The Johannesburg Stock Exchange (JSE) says it is making its currency derivatives market more attractive and competitive by providing incentives for larger currency deals and greater trading flexibility for investors.
Since the JSE’s inception in 2007, 20 million contracts worth R175 billion have traded on the exchange. Between 2007 and March 2011, currency spreads have narrowed from an eight cent spread to less than a quarter of a cent, the exchange says.
“We believe that there is still huge potential for growth in our market, especially now given the considerable discussion regarding derivatives reform and proposals to move more trade on exchange,” says Warren Geers, general manager for derivative trading at the JSE.
He adds that the next step in the market’s evolution is to position South Africa as an attractive trading hub for international and local wholesale investors.
The JSE has introduced a new fee structure that reduces costs by 33% for deals over 7,500 contracts and more than 50% for deals greater than 10,000 contracts, down from the previous limit of 15,000 contracts. Fees are capped at R35,000 per deal for larger deals. Fees for trades of 5,000 contracts or more remain the same, while fees on deals of fewer than 5,000 contracts will increase slightly.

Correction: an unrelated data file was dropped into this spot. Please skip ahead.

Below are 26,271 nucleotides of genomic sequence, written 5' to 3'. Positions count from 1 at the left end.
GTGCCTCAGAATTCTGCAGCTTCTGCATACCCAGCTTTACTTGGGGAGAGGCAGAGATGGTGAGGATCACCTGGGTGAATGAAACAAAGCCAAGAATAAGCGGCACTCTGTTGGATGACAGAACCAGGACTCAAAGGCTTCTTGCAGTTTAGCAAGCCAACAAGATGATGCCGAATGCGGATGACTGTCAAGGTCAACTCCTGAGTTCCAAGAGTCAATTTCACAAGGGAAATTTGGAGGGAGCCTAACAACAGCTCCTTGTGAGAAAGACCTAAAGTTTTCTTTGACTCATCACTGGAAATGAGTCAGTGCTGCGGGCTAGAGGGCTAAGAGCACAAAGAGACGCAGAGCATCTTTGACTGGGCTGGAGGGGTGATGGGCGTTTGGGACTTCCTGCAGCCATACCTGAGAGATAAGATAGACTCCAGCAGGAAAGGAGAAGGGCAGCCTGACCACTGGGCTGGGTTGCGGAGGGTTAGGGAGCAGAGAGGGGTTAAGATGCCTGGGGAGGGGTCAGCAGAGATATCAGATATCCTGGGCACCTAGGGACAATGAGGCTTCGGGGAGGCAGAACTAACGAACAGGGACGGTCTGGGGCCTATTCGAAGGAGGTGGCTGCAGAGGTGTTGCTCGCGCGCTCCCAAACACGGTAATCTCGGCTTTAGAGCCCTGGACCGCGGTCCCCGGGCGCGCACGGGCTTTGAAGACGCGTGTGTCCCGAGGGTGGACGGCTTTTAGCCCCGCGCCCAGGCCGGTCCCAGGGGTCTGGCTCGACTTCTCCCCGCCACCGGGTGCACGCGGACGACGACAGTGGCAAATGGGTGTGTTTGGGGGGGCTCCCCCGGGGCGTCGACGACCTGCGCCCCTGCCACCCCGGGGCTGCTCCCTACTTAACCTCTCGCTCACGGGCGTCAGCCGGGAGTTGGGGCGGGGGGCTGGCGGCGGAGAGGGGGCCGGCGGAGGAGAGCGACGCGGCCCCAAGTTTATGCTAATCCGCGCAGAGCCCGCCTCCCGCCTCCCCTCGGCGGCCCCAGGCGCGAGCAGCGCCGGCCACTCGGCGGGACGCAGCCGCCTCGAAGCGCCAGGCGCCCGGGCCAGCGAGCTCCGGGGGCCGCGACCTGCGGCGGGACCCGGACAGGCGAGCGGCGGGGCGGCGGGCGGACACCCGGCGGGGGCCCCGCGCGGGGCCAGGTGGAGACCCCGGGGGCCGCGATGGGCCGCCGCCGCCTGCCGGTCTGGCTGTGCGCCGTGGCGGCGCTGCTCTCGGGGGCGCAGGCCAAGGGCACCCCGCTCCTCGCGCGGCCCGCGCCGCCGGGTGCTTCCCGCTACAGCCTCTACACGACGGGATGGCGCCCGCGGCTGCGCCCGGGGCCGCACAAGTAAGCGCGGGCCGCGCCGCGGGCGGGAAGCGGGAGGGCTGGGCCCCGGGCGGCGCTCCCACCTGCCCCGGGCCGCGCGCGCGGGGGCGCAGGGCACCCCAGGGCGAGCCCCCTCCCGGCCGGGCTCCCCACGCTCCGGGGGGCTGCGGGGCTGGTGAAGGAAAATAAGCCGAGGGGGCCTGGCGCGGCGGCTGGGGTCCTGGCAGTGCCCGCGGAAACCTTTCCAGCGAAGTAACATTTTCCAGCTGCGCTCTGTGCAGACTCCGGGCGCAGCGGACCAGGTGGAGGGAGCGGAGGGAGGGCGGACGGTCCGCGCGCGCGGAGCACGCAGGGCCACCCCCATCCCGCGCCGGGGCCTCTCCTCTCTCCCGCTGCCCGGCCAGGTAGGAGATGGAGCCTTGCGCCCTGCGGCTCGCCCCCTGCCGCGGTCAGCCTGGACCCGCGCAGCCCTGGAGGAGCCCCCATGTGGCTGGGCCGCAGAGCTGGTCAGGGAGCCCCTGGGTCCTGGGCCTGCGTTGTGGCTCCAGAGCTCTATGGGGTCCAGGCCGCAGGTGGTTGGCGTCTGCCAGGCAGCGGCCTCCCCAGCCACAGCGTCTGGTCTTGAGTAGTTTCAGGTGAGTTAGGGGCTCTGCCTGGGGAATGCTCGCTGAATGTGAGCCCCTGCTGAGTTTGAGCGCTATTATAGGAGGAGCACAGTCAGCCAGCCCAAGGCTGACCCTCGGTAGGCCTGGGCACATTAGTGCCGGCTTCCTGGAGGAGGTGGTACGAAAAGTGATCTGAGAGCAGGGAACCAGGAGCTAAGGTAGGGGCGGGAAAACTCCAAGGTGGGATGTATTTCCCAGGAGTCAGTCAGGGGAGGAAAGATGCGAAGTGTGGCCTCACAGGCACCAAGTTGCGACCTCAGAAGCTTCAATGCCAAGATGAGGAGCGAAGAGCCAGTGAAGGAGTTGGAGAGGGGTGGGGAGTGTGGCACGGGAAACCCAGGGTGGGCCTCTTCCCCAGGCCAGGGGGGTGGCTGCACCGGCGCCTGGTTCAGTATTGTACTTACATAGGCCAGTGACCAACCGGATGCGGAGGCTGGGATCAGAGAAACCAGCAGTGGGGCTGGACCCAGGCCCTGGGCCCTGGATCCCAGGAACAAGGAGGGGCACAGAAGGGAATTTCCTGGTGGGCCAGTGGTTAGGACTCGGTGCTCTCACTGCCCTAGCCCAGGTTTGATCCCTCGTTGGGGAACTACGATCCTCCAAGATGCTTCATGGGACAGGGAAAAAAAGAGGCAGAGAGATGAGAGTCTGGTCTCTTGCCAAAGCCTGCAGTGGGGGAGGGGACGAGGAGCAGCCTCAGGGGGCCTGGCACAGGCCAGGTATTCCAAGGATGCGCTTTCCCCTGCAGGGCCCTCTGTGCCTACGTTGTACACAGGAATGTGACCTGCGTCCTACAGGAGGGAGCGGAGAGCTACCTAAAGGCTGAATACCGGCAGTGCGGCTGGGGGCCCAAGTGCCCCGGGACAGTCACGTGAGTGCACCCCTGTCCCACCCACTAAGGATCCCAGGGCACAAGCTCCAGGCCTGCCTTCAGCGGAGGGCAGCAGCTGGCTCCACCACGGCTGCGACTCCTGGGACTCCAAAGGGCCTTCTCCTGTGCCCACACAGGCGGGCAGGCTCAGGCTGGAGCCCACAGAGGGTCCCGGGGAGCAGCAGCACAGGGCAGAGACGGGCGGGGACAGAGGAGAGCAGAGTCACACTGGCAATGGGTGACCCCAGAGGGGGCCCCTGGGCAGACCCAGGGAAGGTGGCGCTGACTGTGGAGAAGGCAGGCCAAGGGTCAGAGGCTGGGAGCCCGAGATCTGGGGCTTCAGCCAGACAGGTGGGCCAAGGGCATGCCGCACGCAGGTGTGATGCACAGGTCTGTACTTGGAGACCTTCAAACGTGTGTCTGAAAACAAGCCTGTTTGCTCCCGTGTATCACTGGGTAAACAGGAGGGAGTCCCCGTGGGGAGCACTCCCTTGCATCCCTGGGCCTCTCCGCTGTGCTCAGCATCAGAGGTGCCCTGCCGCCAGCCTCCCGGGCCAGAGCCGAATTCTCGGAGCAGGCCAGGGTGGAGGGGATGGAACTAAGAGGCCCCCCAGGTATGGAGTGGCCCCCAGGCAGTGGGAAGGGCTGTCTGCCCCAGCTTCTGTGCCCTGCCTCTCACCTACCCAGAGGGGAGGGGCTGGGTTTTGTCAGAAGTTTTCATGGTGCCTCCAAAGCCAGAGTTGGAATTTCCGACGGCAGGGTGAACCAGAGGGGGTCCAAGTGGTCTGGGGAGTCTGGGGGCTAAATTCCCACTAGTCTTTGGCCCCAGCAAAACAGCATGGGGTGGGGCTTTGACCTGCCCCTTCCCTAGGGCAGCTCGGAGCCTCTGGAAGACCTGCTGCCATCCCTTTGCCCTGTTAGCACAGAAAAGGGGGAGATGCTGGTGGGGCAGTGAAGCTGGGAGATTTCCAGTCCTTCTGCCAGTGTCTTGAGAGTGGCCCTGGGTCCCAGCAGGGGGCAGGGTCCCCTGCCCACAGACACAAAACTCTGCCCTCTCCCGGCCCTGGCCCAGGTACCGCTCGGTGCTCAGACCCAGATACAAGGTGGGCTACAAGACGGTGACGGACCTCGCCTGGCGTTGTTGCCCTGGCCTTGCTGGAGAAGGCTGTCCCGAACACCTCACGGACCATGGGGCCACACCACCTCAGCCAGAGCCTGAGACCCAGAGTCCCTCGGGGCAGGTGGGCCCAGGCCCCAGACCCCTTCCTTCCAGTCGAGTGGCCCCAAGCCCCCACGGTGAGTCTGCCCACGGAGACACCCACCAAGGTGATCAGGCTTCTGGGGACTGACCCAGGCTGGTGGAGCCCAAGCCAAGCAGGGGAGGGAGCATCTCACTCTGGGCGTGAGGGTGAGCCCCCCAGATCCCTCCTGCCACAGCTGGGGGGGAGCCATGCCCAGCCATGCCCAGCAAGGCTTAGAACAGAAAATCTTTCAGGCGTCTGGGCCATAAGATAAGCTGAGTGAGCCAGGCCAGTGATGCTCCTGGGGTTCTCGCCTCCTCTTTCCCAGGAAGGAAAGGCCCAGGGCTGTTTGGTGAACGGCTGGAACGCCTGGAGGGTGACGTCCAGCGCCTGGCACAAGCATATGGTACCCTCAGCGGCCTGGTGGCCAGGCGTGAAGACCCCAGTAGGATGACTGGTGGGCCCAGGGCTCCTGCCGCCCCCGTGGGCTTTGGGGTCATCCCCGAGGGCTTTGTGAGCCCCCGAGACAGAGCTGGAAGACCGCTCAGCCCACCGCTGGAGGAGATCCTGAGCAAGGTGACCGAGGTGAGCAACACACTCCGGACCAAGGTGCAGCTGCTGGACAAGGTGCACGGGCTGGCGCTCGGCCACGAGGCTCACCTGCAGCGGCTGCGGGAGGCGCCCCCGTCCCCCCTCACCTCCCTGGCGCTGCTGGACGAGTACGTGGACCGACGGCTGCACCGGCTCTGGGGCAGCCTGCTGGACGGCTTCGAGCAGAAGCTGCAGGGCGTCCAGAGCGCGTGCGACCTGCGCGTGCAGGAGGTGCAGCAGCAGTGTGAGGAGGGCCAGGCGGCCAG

“While investors will benefit from these measures, many of them are designed to reward investors that bring significant volumes to the table,” says Geers.
The JSE has also made changes to the fee structure for currency options. The fees will also be capped at R35,000 a deal to entice bigger deals and the sliding scale will give larger participants rebates of 75% more than the previous billing model. For cross-currency trading, the JSE has pledged to only charge on one side of the transaction.
To encourage same day trading activity, the JSE has committed to a zero fee for the second leg of all intraday trades. “We would like to see more day traders participating in our market. At present this type of investor is not very active,” says Geers.